Cervical cancer incidence and mortality have declined markedly in the United States with widespread implementation of cytology-based screening programs, but many women will die from the disease this year — probably because they will not have been appropriately screened, stated George F. Sawaya, MD, University of California, San Francisco, in an editorial published online in JAMA Internal Medicine.
In 2018, an estimated 13,240 women will receive a diagnosis of cervical cancer and 4170 will die, he noted.
Dr Sawaya described the US Preventive Services Task Force (USPSTF) position as stated in its 2018 cervical cancer screening recommendation:
- continues to recommend screening with cytology alone every 3 years for women aged 21 to 65 years (A recommendation).
- recommends screening with a stand-alone test for high-risk types of human papillomavirus (hrHPV) in women aged 30 to 65 years (A recommendation).
- continues to recommend cytology plus hrHPV testing (co-testing) every 5 years for women aged 30 to 65 years (A recommendation) but designates co-testing as an “alternative” strategy to the “preferred” strategies of cytology and hrHPV testing alone.
- because of uncertainty about the overall effect of HPV vaccination on the incidence of cervical cancer and precancerous conditions, recommends no change in the approach to screening for vaccinated women.
Dr Sawaya pointed out that the new USPSTF recommendations differ from an earlier recommendation in 2 ways: (1) begin hrHPV testing at age 30 years, not age 25 years, and (2) perform testing every 5 years, not more frequently.
He noted that whether the American Congress of Obstetricians and Gynecologists and the American Cancer Society will adopt the latest USPSTF approach remains to be seen.
The new USPSTF recommendation statement describes anticipated trade-offs: hrHPV testing alone and co-testing would avert about 1 additional cancer case per 1000 women screened compared with cytology alone, representing a “very small” improvement in life-years gained, but hrHPV testing alone and co-testing would subject women to “more tests and procedures” than cytology alone.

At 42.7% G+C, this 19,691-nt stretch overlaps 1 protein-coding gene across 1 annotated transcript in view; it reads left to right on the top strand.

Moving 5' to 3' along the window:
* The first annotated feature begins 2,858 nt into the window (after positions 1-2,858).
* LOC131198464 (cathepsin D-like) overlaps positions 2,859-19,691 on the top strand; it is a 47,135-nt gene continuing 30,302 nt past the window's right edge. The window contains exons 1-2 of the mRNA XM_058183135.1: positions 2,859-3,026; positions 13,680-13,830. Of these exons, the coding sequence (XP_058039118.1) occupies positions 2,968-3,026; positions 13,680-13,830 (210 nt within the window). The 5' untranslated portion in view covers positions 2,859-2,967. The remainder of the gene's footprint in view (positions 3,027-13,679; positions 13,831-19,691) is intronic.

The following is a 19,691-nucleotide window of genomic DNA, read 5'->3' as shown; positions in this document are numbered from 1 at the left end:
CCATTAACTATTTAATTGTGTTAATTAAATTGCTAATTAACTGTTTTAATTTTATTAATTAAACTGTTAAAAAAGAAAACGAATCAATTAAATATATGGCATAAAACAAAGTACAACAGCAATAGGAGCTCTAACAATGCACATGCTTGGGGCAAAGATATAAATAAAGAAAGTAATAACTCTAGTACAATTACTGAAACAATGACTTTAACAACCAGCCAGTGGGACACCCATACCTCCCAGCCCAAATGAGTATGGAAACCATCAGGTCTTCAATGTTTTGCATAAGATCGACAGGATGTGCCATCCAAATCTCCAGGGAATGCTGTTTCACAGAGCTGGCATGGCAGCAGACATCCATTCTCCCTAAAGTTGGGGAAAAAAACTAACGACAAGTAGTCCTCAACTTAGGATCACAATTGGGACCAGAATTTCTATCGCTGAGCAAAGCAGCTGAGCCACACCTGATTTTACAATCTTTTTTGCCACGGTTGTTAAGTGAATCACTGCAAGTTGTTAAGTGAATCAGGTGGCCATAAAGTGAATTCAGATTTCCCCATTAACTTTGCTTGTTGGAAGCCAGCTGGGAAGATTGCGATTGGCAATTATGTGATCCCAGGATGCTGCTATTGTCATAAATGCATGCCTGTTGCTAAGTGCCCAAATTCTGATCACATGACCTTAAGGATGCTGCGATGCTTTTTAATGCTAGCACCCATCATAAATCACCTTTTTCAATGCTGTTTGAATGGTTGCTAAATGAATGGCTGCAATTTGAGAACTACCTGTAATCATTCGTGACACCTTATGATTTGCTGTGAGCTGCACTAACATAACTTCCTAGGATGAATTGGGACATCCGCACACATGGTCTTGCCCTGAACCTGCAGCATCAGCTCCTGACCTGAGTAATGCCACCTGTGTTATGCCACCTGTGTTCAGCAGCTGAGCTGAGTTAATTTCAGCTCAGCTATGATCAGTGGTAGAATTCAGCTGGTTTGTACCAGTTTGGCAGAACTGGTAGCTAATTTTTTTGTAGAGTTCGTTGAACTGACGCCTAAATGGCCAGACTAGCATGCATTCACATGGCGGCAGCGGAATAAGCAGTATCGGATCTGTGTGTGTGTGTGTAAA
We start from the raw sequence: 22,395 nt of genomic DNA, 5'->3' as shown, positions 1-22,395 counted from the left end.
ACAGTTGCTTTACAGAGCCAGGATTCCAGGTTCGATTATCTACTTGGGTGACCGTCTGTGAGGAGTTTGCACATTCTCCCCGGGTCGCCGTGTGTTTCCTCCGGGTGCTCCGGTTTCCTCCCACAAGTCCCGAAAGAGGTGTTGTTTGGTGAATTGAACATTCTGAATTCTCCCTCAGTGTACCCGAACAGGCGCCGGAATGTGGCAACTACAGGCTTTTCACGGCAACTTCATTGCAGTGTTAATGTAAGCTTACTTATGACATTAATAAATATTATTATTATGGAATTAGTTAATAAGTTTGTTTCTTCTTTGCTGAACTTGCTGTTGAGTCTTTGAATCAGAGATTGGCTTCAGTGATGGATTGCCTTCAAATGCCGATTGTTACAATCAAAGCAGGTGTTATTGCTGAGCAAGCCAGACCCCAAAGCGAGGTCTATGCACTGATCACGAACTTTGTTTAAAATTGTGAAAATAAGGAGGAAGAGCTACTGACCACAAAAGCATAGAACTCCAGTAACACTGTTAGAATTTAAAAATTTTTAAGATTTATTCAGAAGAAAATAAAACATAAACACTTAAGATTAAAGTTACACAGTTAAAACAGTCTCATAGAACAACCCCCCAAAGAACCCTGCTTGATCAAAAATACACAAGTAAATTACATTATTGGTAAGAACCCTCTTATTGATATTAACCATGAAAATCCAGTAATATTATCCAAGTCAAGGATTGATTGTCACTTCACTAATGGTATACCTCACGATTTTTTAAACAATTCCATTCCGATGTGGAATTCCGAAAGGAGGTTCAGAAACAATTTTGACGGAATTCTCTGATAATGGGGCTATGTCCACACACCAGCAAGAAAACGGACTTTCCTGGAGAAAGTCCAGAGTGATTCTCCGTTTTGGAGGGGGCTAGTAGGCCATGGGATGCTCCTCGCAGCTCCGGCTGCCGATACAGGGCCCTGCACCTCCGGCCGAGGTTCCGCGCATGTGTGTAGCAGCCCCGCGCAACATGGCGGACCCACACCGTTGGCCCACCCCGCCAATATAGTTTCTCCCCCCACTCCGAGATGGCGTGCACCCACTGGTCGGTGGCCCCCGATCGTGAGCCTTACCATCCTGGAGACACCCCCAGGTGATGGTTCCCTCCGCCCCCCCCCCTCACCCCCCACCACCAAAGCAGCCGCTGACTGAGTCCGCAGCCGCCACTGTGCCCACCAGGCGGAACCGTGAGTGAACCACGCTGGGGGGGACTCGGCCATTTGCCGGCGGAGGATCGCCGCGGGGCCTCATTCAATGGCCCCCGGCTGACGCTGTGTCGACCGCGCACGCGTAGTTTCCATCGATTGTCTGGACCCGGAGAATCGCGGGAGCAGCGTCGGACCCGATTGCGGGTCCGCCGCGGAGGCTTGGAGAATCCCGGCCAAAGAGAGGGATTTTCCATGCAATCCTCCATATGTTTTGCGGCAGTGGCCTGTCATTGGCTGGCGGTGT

In assessing the balance of benefits and harms, the USPSTF statement does not fully capture the preferences of women eligible for screening and the economic implications of each strategy as viewed from a societal perspective, Dr. Sawaya suggested.
The USPSTF stated that women aged 30 to 65 years “should discuss with their health care professional which testing strategy is best for them.” If decisions on which strategy provides an appropriate balance of benefits and harms is left to them, user-friendly educational tools will need to be developed to ensure that they are making informed choices, he said.
Cost-effectiveness analyses have been proposed as part of the guideline process, Dr. Sawaya concluded. He is leading a study on using cost-effectiveness analyses to determine the range of reasonable options for cervical cancer screening and inform future screening recommendations.
Last updated on 9/14/19.